Barista Says 2 Drinks That Take Minutes to Make Cost More Than His Hourly Wage in Viral TikTok
While there were tons of businesses that suffered staffing shortages in the wake of the COVID-19 pandemic, the food service industry appears to have the most difficulty in keeping its stores filled with enough employees in order to maintain pre-pandemic operational standards.
And although hourly wage rates in this sector have increased almost across the board, it occurs at a time when the country is experiencing its worst inflation in 40 years. Then there's the fact that wages aren't keeping up with the rate of inflation, either, so it's not like workers who are receiving these pay increases are enjoying the added benefit of a higher per-hour rate.
And while a lot of discourse can be had regarding wage disparities, especially in a nationwide economic recession, one TikToker's short video post about how much he earns an hour versus how much customers pay for the beverages he makes, is, for many people, a perfect embodiment of the current state of the US economy now.
TikToker @augustoffline says in the clip, "It's actually so f**ked up that as a barista, someone can come up and order two drinks and that costs more than what I make in an hour. two drinks that I can make in two minutes and I make less than that in one hour."
Throngs of commenters responded to his post, stating that they've come to the same realizations at their own jobs. Several retail workers remarked that they still can't get over the shock of seeing customers come in and spend what they make in a week in a single transaction.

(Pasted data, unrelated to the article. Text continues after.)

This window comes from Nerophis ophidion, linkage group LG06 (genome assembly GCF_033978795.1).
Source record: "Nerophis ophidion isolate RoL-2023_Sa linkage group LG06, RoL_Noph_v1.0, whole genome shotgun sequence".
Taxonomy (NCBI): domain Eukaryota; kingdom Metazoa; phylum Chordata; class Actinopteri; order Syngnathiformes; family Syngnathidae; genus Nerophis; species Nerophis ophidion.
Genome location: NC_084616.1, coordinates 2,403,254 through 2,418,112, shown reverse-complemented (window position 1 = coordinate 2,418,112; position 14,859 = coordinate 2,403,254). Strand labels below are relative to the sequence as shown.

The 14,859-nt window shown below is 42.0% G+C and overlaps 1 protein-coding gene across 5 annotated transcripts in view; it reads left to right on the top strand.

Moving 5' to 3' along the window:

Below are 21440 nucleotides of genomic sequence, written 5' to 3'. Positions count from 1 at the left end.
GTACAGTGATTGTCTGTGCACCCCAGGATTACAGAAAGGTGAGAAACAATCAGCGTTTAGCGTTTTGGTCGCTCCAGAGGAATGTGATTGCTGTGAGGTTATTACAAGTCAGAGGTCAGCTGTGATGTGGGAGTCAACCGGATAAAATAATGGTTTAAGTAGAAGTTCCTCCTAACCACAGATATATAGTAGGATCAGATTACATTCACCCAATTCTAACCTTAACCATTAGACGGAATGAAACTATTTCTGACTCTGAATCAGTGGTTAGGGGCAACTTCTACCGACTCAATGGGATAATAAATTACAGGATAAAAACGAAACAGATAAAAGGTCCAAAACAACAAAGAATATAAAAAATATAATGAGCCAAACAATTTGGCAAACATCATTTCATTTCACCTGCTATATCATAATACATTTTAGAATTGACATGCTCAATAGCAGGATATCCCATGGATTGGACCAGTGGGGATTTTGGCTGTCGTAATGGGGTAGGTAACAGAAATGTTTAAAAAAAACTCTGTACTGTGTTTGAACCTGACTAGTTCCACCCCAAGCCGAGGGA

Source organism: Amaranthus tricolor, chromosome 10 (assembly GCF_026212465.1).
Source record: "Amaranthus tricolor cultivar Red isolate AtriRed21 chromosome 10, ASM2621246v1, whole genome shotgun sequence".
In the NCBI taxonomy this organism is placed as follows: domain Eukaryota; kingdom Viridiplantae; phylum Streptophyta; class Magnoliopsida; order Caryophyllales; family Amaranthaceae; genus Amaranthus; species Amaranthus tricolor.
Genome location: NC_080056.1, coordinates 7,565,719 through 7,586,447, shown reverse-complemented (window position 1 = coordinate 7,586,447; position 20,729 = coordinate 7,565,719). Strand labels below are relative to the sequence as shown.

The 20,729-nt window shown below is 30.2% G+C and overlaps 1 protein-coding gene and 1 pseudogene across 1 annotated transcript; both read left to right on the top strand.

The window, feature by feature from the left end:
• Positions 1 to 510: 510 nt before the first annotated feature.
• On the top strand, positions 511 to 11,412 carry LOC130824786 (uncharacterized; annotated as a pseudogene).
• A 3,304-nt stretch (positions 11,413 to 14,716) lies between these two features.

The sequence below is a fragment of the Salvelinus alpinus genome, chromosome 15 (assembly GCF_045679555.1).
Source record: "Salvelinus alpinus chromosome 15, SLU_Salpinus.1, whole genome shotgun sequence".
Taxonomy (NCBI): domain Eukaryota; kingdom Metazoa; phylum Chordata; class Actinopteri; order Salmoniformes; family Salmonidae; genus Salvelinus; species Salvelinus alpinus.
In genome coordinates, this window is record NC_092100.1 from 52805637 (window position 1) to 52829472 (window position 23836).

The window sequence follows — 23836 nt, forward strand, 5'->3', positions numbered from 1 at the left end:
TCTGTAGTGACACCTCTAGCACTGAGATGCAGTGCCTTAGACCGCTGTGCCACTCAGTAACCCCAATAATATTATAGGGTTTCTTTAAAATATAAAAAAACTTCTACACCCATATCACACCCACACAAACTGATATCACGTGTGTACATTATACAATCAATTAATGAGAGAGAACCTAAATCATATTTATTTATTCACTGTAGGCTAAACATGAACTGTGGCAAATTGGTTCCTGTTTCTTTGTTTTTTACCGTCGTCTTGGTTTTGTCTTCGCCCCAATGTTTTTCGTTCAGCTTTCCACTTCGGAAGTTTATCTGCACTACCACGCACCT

Others began berating Starbucks, but @augustoffline clarified he didn't work for the chain, but that "this issue is bigger than" a single franchise or company, but the state of the US economy and how much food service workers are paid as a whole.
Others highlighted how many in the food service industry are forced to rely on gratuities from customers to make ends meet., whereas some were shocked that they never even thought about their own jobs in this light.
There are several financial publications that discuss the benefits of being your own boss, and there are others that go into detail about the best ways to plan going that route. An argument can be made that the biggest reason why so many companies were willing to increase hourly wages for their employees is that they've had a difficult time staffing stores.
Since these locations have still stayed in business, an argument can be made that this very fact alone is indicative of corporations' ability to pay their workers more money.
There may be some who argue that business owners are the ones who bear the biggest financial risk when starting a new enterprise. Toast reports that it costs anywhere from $80,000-$300,000 to open up a coffee shop. Then there's the cost of materials, research, and development of products, maintenance costs, and of course, employee wages.
There are some businesses, however, that have taken to paying its employees uniformly across the board. Dan Price of Gravity Payments offers a minimum base salary of $70,000 for all workers regardless of the position in that they work. It seems that the strategy is working: his company, which handles credit card payments has seen a marked increase in the amount of money they process: from $3.8 Billion to $10.2 billion.
He posted a viral Twitter thread indicating the reasoning behind his decision and he actively urges other corporations to follow suit.